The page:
A new in-depth report, published by the Philadelphia Inquirer and ProPublica, details the harrowing stories of two dozen cases in which state and local police acted as direct channels into deportation proceedings for many undocumented immigrants without criminal convictions.
Since Trump’s crackdown on immigration, many states and counties have limited how police can interrogate immigrants about their legal status or detain them for Immigration and Customs Enforcement (ICE) without a warrant. Inversely, dozens of law enforcement agencies in 17 states have created partnerships with ICE to train officers to enforce immigration laws.
Pennsylvania is in neither group.
Instead of an arrangement with ICE or a concrete dismissal of immigration enforcement, the state is in neutral territory which has developed into precariousness for many immigrants who encounter law enforcement. Will they let them go? Or will they take it upon themselves to act as unofficial members of ICE?
As it turns out, many officers are taking the latter route and arresting undocumented immigrants—most often during highway traffic stops in which citations where rarely issues.
In Lemoyne, Cumberland County, a West Shore Regional police officer pulled over a driver for speeding, but called ICE once he discovered he had no license. Although the driver had no criminal record, he was arrested, put into the cop car and driven to a McDonald’s parking lot, to be handed over to a federal agent. In North Versailles Township, police officers called ICE about an undocumented immigrant, Wilfrido Perez, who was involved in a car accident. Although Perez was in the process of legalizing his status, he and four fellow construction workers were arrested.
While police officers in Philadelphia are trained to avoid asking people about their immigration status, the Pennsylvania State Police (PSPD) has zero guidelines when it comes to encounters with undocumented immigrants. According to a PSPD spokesman, each traffic stop is considered unique, and so it’s the responsibly of their officers to “be on the alert for drug, gun, and human traffickers” and to gather information as they deem necessary.
However, this enforcement could make police vulnerable to civil damages in court.
“It should be noted that because Pennsylvania law enforcement officers are not permitted to independently enforce federal immigration law, they cannot extend the period of an investigatory stop to investigate immigration status without risking a constitutional violation,” wrote Stephen A. Zappala Jr., the district attorney for Allegheny County.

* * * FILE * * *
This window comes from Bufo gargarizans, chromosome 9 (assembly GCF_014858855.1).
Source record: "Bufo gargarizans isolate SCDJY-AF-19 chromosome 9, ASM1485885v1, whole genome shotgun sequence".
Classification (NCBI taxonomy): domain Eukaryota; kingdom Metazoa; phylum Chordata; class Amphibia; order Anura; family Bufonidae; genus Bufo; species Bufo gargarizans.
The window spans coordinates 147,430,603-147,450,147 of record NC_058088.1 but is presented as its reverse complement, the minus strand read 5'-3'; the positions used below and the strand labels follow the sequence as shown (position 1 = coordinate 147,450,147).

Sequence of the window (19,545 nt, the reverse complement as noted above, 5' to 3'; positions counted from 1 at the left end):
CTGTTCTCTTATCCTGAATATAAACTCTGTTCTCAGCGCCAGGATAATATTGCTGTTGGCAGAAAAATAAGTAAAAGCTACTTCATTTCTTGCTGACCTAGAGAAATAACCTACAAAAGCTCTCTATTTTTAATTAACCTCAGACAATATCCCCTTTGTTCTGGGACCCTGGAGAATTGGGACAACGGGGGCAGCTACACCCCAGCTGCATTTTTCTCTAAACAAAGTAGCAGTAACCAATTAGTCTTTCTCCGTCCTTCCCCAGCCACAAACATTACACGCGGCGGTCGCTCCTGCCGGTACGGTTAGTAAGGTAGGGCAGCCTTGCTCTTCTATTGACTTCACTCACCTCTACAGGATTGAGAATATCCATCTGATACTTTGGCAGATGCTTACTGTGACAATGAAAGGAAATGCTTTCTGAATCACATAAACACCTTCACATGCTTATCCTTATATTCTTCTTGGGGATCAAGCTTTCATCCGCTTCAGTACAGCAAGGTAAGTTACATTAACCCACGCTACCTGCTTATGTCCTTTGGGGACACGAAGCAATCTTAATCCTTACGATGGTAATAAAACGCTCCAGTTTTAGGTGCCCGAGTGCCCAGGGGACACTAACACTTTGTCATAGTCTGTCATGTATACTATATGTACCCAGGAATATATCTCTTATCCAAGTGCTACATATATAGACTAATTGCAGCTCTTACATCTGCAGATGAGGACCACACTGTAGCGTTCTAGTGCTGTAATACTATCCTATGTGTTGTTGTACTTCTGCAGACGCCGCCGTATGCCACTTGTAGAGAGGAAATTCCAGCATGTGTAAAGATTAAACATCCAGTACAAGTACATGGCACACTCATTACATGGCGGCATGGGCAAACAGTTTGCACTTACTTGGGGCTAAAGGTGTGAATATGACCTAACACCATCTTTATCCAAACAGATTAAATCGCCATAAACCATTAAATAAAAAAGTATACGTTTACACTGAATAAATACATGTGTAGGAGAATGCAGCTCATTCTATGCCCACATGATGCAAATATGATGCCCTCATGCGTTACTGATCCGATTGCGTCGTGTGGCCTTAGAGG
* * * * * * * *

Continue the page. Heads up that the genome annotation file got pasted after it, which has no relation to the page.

In the report, The Inquirer details the actions of Luke C. Macke, a state trooper who turned over at least 19 undocumented immigrants to federal deportation officers last year. Data shows that Macke wrote an increasing amount of tickets from 2015 to 2017, with many of them going to Hispanics: 6.3% in 2015, 9.5% in 2016, and 14.5% in 2017. This, despite the fact that Cumberland County, the heart of his patrol area, is only 3.7% Hispanic; Pennsylvania is 7% Hispanic.
Rover Estrada, just one of many who was pulled over by Macke, calls it “hunting for illegals.”
Last summer, Macke apprehended two men after surprising them during their smoke break. Although they had done nothing to warrant the arrest, Macke approached the men and asked if they were illegal. After admitting they were, the men were handcuffed and taken to the local police station. Friends of the two men—Melonie Wright and her undocumented husband Yancarlos Mendoza—went to the state police barracks to find out more.
As Yancarlos purchased a soda from the vending machine, he was asked by a police officer to empty his pockets, simply because he was speaking Spanish. Once the officer realized Yancarlos was undocumented, he was taken into the same holding cell with the two men arrested earlier.
Yancarlos spent six months in jail.
His lawyer argued that he would face gang-related persecution if he were sent back to El Salvador. The immigration judge agreed and granted him “withholding of removal, a form of protection from deportation.
Despite Yancarlos’ “win,” many undocumented immigrants from Mexican, El Salvador, Honduras and other countries are held in detention centers across the country. And despite no previous convictions, they’ll be forced to wait and hear if they’ll be allowed to stay in the U.S. or forced to go back to their home country: away from their family, job and life they’ve built here.
If you or someone you know has been detained, and now possibly faces deportation, please contact our York immigration lawyer at The Law Office of Rosina C. Stambaugh today. We can ensure your voice is heard.